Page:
If you're like me, you would rather buy a few new disks than cull through your stuff to delete files you probably don't need anymore. I think that in my case, whenever I've decided to clean house I've deleted files that I found myself desperately needing a few weeks later. These would be things like an FC2 ISO set, for instance. It's large and I'm not planning on installing or using FC2 anytime soon, so out it goes.
Then two weeks later, out of nowhere, I get pulled into a problem with someone's FC2 box, and I need to build a VM to replicate it, or something like that. Back to the Web to pull down another set.
Well, I decided to at least get an idea of the ages of the files in one of my main filestores. Not just creation time, but last access time, and last modified time. This is obviously a job for Perl, and I'm sure there are one hundred similar scripts floating around the Internet like flotsam, but a cursory Google search didn't pull up anything promising. So I fired up vim and typed up fileages.pl. It should run on any POSIX OS with Perl 5, but I've only tested it on Linux and FreeBSD 6.1.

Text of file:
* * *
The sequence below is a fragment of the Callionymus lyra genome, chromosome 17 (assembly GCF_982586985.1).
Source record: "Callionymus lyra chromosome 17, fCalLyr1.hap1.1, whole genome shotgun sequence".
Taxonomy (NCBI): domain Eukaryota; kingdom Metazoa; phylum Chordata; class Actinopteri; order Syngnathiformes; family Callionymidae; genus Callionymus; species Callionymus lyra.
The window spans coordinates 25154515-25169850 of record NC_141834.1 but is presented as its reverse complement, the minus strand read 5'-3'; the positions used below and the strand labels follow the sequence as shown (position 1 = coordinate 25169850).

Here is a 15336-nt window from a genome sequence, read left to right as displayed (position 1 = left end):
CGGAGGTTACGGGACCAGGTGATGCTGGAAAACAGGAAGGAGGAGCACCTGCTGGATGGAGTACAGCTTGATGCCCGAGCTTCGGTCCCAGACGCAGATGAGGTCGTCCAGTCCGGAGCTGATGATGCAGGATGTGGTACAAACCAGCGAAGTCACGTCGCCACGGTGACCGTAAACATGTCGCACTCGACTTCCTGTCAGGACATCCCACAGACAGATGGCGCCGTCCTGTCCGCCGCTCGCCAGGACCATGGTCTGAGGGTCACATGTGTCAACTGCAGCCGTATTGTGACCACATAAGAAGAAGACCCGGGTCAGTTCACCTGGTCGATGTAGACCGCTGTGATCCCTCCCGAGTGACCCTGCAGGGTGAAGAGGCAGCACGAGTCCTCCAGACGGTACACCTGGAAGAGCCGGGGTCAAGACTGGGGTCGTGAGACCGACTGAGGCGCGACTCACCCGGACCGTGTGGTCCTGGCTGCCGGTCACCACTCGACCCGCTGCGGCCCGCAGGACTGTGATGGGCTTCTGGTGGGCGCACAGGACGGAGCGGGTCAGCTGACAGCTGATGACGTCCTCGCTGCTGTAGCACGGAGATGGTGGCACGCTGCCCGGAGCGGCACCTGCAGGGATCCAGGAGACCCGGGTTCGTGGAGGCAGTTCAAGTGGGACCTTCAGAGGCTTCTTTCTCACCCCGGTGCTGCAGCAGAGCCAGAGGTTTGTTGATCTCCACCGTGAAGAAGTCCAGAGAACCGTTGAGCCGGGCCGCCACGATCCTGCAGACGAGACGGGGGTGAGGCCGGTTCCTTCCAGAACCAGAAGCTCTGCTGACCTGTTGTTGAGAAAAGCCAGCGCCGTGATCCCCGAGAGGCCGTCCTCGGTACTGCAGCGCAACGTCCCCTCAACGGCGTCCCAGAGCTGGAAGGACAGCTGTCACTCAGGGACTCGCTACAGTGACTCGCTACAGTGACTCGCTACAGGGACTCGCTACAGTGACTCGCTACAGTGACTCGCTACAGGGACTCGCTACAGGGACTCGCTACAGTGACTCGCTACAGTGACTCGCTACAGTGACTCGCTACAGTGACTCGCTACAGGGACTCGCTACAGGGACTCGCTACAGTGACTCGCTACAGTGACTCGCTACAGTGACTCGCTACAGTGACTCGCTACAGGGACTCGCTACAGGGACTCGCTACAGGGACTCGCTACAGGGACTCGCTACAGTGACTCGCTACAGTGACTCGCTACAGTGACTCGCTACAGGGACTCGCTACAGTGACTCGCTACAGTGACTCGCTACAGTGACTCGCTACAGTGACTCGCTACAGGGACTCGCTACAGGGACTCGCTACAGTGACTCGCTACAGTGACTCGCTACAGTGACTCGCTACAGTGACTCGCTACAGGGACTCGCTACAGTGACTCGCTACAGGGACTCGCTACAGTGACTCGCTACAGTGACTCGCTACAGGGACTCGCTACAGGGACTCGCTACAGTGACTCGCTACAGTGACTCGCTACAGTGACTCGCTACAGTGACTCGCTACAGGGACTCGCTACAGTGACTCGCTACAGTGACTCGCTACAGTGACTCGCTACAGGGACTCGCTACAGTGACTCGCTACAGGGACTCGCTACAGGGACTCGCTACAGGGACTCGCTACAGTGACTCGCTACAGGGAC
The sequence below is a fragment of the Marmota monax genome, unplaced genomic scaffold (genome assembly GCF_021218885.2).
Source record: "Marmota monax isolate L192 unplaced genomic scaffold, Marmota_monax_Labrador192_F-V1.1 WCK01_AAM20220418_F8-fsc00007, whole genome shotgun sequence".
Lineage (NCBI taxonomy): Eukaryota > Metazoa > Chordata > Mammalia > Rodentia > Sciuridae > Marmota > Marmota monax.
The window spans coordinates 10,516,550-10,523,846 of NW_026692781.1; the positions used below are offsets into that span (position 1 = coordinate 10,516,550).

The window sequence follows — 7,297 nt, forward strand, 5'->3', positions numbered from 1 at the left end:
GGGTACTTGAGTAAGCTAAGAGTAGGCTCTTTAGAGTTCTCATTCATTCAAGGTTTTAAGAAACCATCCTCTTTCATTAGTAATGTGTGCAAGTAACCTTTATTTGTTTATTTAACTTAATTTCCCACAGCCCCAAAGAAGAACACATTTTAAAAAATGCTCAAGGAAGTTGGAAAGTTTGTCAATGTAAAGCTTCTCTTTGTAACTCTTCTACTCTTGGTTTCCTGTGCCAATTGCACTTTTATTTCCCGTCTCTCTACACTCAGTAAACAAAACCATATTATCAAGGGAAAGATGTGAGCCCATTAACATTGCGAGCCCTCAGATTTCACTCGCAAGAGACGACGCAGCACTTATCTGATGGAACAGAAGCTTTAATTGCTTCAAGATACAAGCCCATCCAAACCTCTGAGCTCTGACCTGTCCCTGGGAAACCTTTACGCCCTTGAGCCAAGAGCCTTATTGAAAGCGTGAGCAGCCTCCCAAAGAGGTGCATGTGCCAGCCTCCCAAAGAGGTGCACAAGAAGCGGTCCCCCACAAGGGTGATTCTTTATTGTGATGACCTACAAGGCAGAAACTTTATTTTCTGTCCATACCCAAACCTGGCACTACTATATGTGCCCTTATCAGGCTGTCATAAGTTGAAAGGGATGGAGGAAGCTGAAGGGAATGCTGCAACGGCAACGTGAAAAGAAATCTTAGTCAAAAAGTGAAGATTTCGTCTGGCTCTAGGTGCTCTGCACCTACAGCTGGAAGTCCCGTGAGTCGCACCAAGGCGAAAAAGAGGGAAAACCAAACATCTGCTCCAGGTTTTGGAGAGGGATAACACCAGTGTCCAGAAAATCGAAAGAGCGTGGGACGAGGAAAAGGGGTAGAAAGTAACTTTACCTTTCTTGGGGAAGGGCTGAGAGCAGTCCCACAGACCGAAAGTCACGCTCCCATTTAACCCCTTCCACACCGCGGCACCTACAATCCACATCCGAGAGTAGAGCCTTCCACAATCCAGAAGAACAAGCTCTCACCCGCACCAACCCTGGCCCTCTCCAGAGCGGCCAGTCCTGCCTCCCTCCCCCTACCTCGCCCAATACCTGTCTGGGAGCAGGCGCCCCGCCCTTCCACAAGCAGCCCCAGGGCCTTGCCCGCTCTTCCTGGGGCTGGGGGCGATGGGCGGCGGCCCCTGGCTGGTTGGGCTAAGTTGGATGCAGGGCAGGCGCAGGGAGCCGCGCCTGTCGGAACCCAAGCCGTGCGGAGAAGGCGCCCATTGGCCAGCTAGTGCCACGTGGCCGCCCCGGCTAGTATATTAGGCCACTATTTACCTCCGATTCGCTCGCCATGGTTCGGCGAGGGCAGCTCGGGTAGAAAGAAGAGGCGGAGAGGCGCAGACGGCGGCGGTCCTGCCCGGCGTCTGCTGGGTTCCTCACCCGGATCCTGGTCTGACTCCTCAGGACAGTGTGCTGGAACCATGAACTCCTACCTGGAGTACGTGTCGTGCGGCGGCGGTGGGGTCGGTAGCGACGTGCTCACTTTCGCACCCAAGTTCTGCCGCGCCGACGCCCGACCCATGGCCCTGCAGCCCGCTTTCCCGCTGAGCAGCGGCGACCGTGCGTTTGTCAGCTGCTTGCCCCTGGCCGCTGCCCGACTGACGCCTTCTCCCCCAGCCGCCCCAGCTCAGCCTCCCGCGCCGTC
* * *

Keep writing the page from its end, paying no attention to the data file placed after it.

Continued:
It's very simple: Walk a directory structure with File::Find, and note the mtime, atime, and ctime of each file. Then, compile all that info and dump out a summary. Optionally, dump out the info for every file. The usage is also simple:
Usage: fileages.pl [-dhs] [-t (atime|ctime|mtime)] [-p <path>] -d detailed output -h this help -s supplemental ages -t (atime|ctime|mtime) type of scan. Default is atime -p <path> path to scan If -p isn't specified, then the current directory is used.
By default it runs on the current directory, looking for atime, and only outputs a summary for files 30, 60, 90, 180, 365, and 730 days old. Optionally, using the -s flag, additional times are recorded, including 1, 3, 7, 14 days old. The -d flag will display info for every file seen, so on a large filesystem the output can be enormous. The script is fairly CPU intensive, but used less than 9MB RAM on a million-file run.
I've run this on some large filestores, and found some interesting results (to me, anyway).